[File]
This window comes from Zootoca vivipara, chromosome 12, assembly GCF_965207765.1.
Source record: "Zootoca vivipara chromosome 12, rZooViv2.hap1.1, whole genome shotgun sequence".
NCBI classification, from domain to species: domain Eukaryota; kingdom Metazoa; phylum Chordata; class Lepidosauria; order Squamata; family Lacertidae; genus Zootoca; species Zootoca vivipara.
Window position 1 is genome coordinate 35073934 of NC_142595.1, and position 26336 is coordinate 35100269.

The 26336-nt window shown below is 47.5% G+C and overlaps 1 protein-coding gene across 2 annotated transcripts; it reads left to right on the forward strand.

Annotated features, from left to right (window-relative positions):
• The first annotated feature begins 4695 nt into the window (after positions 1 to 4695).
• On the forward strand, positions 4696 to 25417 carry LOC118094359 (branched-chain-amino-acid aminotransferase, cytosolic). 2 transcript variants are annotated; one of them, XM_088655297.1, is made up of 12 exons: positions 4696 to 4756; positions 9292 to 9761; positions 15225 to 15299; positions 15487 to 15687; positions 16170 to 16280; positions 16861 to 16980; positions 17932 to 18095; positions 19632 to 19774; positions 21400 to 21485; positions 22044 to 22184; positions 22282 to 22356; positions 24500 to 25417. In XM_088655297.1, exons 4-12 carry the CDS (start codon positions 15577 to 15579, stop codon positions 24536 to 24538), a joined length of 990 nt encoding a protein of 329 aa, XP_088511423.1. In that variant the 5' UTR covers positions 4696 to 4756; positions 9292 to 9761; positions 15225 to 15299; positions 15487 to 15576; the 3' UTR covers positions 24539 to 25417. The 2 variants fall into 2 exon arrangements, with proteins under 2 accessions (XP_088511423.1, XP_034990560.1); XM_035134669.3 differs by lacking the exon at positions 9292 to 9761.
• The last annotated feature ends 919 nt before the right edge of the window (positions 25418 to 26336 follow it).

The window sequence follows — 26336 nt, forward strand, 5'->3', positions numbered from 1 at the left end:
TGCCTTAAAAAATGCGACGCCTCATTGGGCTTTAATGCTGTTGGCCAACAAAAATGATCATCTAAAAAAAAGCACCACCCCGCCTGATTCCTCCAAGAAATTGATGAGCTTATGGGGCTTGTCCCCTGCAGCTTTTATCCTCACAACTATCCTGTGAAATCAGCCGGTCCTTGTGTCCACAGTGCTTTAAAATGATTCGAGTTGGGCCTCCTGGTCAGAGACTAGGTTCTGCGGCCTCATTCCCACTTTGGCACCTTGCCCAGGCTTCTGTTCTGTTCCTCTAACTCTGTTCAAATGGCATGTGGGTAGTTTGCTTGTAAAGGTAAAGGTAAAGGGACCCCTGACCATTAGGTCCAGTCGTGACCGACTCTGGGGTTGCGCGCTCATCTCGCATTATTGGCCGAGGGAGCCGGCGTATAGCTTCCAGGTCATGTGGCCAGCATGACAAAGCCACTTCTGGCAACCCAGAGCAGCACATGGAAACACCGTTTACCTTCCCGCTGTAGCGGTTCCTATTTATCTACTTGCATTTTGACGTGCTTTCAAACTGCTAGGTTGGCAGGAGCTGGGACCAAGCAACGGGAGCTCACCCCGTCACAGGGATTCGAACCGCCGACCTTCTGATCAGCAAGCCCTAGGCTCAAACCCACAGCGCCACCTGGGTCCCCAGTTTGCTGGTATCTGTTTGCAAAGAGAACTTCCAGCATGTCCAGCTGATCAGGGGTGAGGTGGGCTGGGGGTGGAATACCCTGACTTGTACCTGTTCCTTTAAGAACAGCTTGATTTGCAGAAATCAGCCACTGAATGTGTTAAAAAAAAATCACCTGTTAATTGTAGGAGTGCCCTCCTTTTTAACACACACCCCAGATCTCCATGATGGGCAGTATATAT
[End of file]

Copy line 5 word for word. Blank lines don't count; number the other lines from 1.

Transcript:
The 26336-nt window shown below is 47.5% G+C and overlaps 1 protein-coding gene across 2 annotated transcripts; it reads left to right on the forward strand.